O, tis a piteous, piteous day.
Lord, frigid Lord, my wills have reached nadir.
Would that I could return to yesterday.

Enter Knave.

Father, I have heard thy cries.
What afflicts thee, Father?

Sickly Young Cimber has passed in his sleep.
When called the rooster, he lie still in bed.
When I went unto him, and touched his face,
His eyes were unseeing, his mouth was closed.
His skin was devoid of bright and colour.
His flesh was so cold, for he had long passed.

Father continues to cry.

Come, dear Father, let us walk round the stones
And take thy mind off this horrid event.
Thou deserveth not be saddened as such,
And as such these feelings will pass in time.

But Knave, recover from this I cannot.
For little Cimber was my youngest son.
With Isadore long dead, no more children
Will be born in my likeness e'er again,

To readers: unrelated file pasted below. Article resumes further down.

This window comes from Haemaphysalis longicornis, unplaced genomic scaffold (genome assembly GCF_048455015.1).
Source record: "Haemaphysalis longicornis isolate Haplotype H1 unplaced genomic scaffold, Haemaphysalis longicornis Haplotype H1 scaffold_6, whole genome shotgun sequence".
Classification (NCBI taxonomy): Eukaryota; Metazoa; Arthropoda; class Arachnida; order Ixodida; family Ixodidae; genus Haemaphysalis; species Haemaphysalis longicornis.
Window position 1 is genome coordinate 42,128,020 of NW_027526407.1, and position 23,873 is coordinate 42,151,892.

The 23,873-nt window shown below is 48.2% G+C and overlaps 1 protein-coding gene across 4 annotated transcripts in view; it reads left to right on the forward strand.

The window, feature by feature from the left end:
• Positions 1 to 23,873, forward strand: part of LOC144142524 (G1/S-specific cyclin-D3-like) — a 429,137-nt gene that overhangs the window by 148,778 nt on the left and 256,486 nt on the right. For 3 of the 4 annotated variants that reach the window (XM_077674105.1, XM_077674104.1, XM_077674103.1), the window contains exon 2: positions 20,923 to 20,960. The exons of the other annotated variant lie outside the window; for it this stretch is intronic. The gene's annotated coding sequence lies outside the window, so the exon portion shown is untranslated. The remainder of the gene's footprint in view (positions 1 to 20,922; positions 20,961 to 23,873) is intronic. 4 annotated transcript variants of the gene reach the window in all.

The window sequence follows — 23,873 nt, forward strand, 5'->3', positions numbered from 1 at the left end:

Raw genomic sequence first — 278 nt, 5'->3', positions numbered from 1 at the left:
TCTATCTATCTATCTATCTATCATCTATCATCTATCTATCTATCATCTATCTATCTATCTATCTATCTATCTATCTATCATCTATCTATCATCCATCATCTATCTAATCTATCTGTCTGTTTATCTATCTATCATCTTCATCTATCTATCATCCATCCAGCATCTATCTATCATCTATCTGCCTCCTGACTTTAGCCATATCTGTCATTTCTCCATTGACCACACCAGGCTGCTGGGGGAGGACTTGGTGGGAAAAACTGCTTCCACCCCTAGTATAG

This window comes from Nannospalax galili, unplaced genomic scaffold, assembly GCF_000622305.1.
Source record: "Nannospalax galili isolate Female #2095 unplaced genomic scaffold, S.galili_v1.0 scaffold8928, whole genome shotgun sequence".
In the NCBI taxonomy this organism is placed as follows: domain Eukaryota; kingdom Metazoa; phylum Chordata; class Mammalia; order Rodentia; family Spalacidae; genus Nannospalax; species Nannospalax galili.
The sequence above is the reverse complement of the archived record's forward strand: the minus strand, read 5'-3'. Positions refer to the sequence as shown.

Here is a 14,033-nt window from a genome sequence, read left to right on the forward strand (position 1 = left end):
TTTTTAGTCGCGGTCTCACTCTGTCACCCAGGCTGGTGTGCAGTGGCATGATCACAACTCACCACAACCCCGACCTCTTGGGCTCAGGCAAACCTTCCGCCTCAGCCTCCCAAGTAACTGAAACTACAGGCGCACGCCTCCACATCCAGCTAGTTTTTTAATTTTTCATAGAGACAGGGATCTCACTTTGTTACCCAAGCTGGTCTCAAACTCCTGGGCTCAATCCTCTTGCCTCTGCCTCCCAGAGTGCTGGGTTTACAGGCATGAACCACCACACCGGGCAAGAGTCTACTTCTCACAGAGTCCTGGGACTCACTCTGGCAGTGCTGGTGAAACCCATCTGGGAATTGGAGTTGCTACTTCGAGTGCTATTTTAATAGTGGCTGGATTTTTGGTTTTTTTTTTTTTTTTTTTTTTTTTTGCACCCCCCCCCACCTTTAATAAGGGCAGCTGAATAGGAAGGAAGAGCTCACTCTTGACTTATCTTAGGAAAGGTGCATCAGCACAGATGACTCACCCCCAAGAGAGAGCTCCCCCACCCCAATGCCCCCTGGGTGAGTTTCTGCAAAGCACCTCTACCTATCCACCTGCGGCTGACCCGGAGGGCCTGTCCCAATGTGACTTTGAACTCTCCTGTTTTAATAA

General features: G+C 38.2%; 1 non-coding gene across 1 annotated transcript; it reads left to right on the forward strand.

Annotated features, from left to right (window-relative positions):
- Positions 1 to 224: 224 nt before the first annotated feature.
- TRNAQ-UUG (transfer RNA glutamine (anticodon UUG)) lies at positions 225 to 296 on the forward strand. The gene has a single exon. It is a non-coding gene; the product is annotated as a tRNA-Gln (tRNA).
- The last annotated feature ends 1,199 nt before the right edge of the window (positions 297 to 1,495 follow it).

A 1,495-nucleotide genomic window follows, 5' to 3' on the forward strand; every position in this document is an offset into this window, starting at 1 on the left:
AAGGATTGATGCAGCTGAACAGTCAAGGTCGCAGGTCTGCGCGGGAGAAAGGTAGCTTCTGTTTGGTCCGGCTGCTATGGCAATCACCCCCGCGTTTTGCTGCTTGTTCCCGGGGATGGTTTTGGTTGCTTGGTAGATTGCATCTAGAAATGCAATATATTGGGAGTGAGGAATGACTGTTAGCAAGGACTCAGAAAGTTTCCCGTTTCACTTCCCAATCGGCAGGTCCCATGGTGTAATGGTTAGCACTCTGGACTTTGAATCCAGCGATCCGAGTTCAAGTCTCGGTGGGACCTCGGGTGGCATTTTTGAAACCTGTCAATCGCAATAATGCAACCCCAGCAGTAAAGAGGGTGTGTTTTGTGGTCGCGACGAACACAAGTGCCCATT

So I know not how to to keep living.
The rest of my days loom over like shade.
O, dear Knave, how I fear the tomorrow,
And thousand tomorrows to follow it.
I am so lost in this darkened abyss.
O, I would prefer damnation to this.

Father, do anything to help, I will!
Just give me the word, and it will be done.

Thou spoketh to me about sick of soul.
I feel I am blighted, as thou sayeth.
Go in the crevices, bring me the cure,
So that I may live to see the next day.

Yes, Father, I will do as thou sayeth.
I will go at once, come back in a day.

Exit Knave.

Scene III

A dark cave as old at time, lit only by a series of torches that have lain burning for hundreds of years.

Enter Knave and their Parrot.

Come, bird.
Methinks these caves hold the secrets of old.

Secrets of old. Secrets of old.

The two arrive at a gold alter in the middle of the room.

The Parrot flies down into the center of the alter.

A rumbling can be heard in the distance, and the Parrot freezes in place.

Bird, what afflict thee?

I become the light of the mid-day sun.
I become every hair on thine head.
I become every breath thou draweth.
I become justice, and I become death.
All things come from me, and all end with me.

Bird, what meanst thou?

Silence, human.
Look into mine eyes, and see who I am.

Nay, bird, I cannot. I am full with fear.

Such foolishness. Take me to those who will.